Brown would re-emerge victorious with a margin of 18 votes, but the recount would reveal a much larger problem: dozens upon dozens of disputed ballots and two uncounted ballots in favor of Root found in a ballot tabulating machine, forgotten well after the 2018 count was certified.
Benjamin presided over five court hearings that concluded in February as lawyers on both sides, Chris Sherer representing Brown and John Fogarty Jr. representing Root. Both sides fought over a range of issues from which ballots should count to considered questions as to whether there was election fraud.
Root: We know Brown is appealing but we want a smooth transition
“We filed this case two-and-a-half years ago, we presented our case, and the judge has ruled on it,” Root stated. “We know that Tony Brown has an appeal process.”
“Since it has been ruled on and the judge has clearly ruled on a very narrow window of items,” Root added. “We’re hoping he will allow for a smooth transition in the next couple of weeks.”
Fogarty stated that they will oppose any action resulting in further delay of his client assuming the office of sheriff pending the outcome of the appeal.
Brown, much like Root, wants to see this process come to an end.
“I agree. We want to get it over with,” Brown said. “But the thing is, we want to make sure the process itself is done right.”
Root’s legal counsel believes appeal with change nothing
Fogarty maintains that his client will prevail, noting that the likely challenge cited by Brown for appeal lacks merit.
“We are not unsympathetic, but election judge initials are required,” Fogarty notes. “It’s the law [and] there’s no provision in statutory or case law allowing a ballot cast early, only because the vote was cast at the county clerk’s office or to be counted if not properly processed. It’s just that simple.”
The ruling detailed arguments made by Sherer citing an exception to be considered regarding the mandate that the ballots be initialed by an election judge. However, Benjamin noted that there was “no clear and convincing evidence” that the exception applied to the early in-person ballots.
The appeal will be heard and considered by a panel of three judges in the appellate court system. The next stage in the appeal process would be a request to the Illinois Supreme Court for consideration.
“I’m happy the justice system did its part and saw the true outcome of the election,” Root said. “This is all about the will of the people.”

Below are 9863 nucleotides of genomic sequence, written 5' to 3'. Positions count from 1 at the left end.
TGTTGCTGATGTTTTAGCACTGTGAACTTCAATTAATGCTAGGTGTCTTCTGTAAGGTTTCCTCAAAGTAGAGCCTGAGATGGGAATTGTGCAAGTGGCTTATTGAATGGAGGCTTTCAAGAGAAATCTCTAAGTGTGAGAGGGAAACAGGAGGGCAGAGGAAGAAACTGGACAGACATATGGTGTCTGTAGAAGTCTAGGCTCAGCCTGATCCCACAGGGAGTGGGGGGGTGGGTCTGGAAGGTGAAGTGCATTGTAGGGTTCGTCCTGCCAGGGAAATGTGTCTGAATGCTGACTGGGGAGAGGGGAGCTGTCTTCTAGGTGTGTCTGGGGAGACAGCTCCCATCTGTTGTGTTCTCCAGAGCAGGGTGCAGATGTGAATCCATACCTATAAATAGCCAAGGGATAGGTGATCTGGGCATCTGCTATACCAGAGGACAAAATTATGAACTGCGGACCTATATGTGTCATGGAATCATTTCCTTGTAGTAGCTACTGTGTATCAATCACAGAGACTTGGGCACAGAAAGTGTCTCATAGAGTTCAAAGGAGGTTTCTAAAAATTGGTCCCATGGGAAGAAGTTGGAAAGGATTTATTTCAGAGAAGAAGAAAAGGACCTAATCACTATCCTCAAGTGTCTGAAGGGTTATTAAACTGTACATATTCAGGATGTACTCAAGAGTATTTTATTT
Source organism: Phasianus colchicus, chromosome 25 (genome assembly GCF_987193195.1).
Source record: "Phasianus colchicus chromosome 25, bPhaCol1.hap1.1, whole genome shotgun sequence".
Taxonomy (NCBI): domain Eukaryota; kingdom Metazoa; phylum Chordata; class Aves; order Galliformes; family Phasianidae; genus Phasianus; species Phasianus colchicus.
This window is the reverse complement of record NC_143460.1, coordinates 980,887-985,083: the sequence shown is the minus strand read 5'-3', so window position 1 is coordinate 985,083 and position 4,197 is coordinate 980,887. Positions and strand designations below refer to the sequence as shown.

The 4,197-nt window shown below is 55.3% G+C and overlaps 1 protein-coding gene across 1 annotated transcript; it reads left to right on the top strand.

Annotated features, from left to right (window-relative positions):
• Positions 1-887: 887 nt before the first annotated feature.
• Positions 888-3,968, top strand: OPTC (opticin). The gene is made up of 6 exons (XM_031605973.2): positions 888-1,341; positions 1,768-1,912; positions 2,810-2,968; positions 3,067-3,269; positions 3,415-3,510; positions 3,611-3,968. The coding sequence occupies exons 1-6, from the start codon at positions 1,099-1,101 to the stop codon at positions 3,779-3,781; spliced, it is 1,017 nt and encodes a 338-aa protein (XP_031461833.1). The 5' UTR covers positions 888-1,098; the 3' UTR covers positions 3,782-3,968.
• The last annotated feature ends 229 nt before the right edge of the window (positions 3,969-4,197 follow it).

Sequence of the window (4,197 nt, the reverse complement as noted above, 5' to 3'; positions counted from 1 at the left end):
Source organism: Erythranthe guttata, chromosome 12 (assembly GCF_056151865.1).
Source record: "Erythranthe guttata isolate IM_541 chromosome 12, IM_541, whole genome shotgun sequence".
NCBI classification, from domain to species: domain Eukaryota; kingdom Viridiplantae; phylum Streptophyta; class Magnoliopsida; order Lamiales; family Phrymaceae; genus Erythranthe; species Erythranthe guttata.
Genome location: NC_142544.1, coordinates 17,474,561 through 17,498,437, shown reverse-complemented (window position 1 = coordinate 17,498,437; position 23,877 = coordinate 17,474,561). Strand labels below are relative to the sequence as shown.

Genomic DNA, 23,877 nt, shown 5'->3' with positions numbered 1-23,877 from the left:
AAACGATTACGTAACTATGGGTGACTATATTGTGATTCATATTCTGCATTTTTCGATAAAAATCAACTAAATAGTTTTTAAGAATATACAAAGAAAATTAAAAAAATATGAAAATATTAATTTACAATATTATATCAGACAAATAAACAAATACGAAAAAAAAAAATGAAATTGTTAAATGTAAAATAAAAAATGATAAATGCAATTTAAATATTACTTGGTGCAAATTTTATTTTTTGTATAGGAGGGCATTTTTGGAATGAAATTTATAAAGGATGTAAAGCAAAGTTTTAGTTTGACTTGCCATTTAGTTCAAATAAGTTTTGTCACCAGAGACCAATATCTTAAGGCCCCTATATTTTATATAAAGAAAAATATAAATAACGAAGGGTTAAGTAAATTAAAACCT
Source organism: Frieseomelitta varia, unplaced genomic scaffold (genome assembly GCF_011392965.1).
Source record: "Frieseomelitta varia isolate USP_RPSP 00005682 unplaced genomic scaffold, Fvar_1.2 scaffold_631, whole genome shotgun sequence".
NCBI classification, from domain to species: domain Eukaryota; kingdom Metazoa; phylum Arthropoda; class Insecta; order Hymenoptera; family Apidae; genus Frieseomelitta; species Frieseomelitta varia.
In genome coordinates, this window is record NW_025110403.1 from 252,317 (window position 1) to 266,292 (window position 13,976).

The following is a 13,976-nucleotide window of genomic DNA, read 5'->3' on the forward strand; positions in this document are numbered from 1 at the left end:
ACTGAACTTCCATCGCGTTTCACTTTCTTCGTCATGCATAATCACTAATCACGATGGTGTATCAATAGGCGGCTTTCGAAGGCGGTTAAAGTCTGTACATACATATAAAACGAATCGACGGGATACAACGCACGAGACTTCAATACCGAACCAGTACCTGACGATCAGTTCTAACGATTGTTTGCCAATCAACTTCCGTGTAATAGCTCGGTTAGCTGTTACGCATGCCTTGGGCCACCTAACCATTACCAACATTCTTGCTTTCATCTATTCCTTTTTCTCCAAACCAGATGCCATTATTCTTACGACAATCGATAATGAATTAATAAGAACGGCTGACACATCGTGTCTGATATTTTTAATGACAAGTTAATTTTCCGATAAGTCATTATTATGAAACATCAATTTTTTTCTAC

Root returned to the office Monday night, May 31.
“It will be fine,” Root stated. “It will be just like any other day of going to work. I go to work, I do my job, and I go home.”
Root joined the Macon County Sheriff’s Department in 1996 and continues to serve as a Lieutenant. However, he plans to begin the process of getting up to speed on things in preparation for being sworn in as sheriff.
No comment on campaigning in 2022, Buffett to run in primary
Root would not comment regarding his intent in running for sheriff in 2022.
“Let’s savor the 2018 election win before we start the 2022 process,” he said.
Should he decide to run, the Republican primary could potentially be contested as former Sheriff Howard Buffett has indicated in campaign finance documentation that he will run as a Republican in the upcoming election. However, changes to the election process in the General Assembly could push the Illinois primaries from March to June, further complicating the electoral process.
Brown also withheld comments regarding his intentions for 2022, stating that he wanted to get past the legal battle before making a decision.
This article was originally published in the June 2, 2021 issue of the Golden Prairie News and Blue Mound Leader.
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Jake Leonard, a broadcast media and journalism veteran, is the editor-in-chief of Heartland Newsfeed. Leonard is also GM and program director of Heartland Newsfeed Radio Network, wrestling editor and contributing writer for Ambush Sports, a contributing writer for My Sports Vote and Midwest Sports Network, and a former contributor to Bleacher Report and Overtime Heroics. He resides at home in Nokomis, Ill. with his dog Buster.